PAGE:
5th Helper

Coenzyme Q10 

Cell mitochondria convert glucose into electric energy and CoQ10 helps in this process. Taking it as a supplement appears to protect against heart failure and other inflammatory processes by improving the efficiency of the mitochondria. The typical dose is 200 mg a day (100 mg in the morning and 100 mg in the afternoon). I feel—though there is still no really solid data—it is 

especially helpful for people who take statin drugs, because statins decrease natural levels of CoQ10. 

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6th helper 

DHA Omega-3 

Recent news articles have questioned the efficacy of taking omega-3 fish oils, and the benefits are negligible if you look at predominantly generic fish oils that are neither high in ALA or DHA, two of the three omega-3 fatty acids. Most fish oils contain less than one-third DHA and little ALA. It seems, however, that ALA from canola oil, avocados, ground flax, chia seeds, and walnuts (the only nut with appreciable ALA) provides a cardiovascular benefit. 

In randomized controlled trials, 900 mg of DHA omega-3 per day aided brain function, and it is one of only five things that have been shown to protect eyes against the first stage of macular degeneration. (The others are the nutrients lutein and zeaxanthin 

found primarily in green, leafy vegetables; avoiding secondhand smoke; and wearing sunglasses outdoors.) 

So avoid generic fish oil or fish oil with predominantly EPA (the third omega-3), because ALA and EPA convert poorly to DHA in the body. Instead, go for 900 mg of DHA a day and 12 walnut halves. You could also eat salmon and ocean trout, the only fish in America that have DHA in appreciable quantities.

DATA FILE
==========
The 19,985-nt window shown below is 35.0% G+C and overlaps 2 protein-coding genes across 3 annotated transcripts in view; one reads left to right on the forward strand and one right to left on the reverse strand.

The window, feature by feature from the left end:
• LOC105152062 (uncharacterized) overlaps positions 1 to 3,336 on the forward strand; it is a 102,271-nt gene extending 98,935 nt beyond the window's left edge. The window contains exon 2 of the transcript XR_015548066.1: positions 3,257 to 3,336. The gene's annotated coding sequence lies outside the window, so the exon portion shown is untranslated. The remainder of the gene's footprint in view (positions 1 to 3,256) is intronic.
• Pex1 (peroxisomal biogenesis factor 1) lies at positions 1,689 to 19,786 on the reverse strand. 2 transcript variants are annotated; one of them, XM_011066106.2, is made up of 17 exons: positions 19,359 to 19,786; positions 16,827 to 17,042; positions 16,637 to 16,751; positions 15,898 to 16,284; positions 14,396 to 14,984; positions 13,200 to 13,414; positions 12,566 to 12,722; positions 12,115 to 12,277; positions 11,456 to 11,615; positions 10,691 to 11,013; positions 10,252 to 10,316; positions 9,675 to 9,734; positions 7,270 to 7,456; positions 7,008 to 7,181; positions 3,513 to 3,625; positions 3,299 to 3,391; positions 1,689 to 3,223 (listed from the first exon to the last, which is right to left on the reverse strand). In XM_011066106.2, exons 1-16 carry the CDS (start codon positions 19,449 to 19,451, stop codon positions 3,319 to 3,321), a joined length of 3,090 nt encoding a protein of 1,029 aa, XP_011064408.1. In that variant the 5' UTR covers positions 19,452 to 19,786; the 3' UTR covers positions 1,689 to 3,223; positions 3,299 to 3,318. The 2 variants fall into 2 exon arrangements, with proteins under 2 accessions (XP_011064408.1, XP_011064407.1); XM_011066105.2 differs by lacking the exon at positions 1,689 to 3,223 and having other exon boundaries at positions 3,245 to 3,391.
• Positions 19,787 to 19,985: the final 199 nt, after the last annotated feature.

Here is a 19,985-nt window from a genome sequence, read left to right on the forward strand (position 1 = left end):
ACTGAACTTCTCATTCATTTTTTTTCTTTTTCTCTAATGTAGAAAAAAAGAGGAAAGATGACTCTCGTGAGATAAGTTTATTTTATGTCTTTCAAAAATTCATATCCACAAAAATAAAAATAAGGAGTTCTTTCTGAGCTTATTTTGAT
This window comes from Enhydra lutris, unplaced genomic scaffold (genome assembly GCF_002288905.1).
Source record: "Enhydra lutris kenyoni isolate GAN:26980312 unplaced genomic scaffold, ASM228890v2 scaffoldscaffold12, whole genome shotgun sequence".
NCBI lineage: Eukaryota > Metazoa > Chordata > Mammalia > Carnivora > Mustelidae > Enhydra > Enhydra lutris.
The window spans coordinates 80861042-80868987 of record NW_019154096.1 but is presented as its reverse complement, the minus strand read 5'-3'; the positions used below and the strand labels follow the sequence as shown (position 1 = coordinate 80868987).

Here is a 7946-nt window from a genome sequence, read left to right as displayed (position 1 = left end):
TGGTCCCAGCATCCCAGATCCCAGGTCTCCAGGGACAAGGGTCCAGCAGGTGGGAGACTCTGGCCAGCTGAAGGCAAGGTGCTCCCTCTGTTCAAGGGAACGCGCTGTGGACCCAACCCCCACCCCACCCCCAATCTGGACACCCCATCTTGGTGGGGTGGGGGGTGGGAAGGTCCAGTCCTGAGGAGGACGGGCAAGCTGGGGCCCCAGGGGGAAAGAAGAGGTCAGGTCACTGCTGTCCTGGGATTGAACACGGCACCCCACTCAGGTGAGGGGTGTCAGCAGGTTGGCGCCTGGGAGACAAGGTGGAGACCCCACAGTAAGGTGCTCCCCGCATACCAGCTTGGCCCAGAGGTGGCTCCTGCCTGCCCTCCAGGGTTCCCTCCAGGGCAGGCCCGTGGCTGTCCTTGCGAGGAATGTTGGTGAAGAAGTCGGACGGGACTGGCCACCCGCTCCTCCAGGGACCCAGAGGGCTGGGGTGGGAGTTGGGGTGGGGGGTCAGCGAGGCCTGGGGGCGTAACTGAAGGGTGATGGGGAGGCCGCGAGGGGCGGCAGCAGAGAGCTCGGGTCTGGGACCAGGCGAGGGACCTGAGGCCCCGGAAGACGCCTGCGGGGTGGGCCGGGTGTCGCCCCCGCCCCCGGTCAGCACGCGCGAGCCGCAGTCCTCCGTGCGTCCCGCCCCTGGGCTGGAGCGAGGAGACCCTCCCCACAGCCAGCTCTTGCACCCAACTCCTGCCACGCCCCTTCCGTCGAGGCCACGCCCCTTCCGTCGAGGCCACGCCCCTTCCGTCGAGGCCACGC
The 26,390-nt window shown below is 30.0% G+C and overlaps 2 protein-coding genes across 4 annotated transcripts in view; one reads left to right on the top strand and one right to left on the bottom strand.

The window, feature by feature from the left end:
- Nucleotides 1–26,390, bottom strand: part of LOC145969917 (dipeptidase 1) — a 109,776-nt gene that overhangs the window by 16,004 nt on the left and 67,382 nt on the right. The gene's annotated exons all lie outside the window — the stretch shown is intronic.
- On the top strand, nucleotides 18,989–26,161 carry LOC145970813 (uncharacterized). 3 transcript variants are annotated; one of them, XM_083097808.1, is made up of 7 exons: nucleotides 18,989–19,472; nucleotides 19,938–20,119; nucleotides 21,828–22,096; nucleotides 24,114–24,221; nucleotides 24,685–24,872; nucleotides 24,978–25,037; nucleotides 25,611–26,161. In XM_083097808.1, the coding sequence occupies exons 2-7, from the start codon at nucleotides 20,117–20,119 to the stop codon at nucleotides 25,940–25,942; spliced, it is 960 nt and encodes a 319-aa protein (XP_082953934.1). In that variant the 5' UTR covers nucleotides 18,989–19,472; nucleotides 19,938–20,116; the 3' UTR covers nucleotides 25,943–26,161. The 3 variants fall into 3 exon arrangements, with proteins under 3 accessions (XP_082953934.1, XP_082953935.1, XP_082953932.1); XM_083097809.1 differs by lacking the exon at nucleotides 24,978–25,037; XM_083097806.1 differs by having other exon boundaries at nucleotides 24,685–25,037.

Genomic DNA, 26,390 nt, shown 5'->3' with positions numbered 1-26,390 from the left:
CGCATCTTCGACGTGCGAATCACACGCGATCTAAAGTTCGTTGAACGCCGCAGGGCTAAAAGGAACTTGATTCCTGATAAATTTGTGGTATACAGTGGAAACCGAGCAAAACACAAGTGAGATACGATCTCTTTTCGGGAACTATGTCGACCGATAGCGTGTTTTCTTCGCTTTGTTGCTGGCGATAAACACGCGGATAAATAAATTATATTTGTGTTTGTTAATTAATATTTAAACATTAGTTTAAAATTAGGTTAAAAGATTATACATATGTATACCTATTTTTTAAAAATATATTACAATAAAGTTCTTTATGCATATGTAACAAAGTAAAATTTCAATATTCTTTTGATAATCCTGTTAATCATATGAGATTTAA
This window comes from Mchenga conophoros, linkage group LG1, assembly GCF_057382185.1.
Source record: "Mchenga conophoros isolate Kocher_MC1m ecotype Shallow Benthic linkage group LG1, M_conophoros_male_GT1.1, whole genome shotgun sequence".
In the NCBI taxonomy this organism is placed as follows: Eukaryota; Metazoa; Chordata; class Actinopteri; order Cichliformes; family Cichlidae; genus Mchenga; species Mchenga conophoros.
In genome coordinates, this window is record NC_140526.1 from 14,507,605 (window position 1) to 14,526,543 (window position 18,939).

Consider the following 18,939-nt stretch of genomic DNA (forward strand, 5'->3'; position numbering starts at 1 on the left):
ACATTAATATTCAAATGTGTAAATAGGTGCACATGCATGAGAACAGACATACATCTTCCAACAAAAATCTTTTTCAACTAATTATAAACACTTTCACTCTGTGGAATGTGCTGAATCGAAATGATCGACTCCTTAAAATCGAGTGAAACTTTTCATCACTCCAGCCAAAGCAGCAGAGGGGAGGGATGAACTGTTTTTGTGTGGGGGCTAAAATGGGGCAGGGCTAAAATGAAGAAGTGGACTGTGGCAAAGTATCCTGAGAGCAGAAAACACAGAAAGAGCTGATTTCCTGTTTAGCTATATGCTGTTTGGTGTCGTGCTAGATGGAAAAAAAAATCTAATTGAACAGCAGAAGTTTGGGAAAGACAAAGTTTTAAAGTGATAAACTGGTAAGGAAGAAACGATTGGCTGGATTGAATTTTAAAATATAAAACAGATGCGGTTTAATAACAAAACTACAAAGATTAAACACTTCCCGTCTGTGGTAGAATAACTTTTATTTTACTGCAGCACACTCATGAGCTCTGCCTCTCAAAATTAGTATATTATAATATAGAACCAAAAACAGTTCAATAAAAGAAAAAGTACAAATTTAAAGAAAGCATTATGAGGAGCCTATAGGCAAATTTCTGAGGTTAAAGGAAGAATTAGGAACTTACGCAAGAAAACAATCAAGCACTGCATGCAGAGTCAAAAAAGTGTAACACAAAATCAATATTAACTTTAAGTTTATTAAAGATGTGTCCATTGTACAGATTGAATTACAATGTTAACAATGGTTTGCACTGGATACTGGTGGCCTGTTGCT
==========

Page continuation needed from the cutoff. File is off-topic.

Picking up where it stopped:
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7th helper 

Get Another Odd Omega Every Day 

New research suggests that omega-7s decrease LDL cholesterol, triglycerides, fatty liver, and inflammation marker C-reactive protein. They also improved cells’ ability to take in blood sugar in several (admittedly imperfectly designed) studies. My take: A handful of studies are better than none, but we need more human trials before recommending omega-7s unconditionally. They can be found in macadamia nuts, and in supplement form they are extracted from fish such as anchovies. I take 420 mg of purified omega-7s daily. 

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8th helper 

A Probiotic

You may know probiotics as the good-for-you bacteria found in cultured yogurts. We do not have enough data yet to say exactly which type of probiotic you should take as a supplement, but we do know that the variety of bacteria in the gut is crucial to helping metabolize the substances you digest. If you have more than 4 ounces of red meat, 6 ounces of pork or one egg yolk a week, the bacterial makeup in the gut changes to produce chemicals that contribute to arterial aging—more so than elevated blood pressure or lousy LDL cholesterol—and that in-creases the risk of heart attack and stroke. I take 4 billion colony-forming units a day.

Now, as their name implies, these recommendations are simply supplements to my complete plan for optimal health, which also involves smart dietary choices, exercise, and stress management. We shall discuss those in future columns. 

 Michael F. Roizen, MD is the chief wellness officer and chair at the Wellness Institute of the Cleveland Clinic. He is author of RealAge and coauthor of the You series of books, corecipient of the 2011 Paul G. Rogers Health Communications Award from the National Library of Medicine, and a member of the Robb Report Health & Wellness editorial board.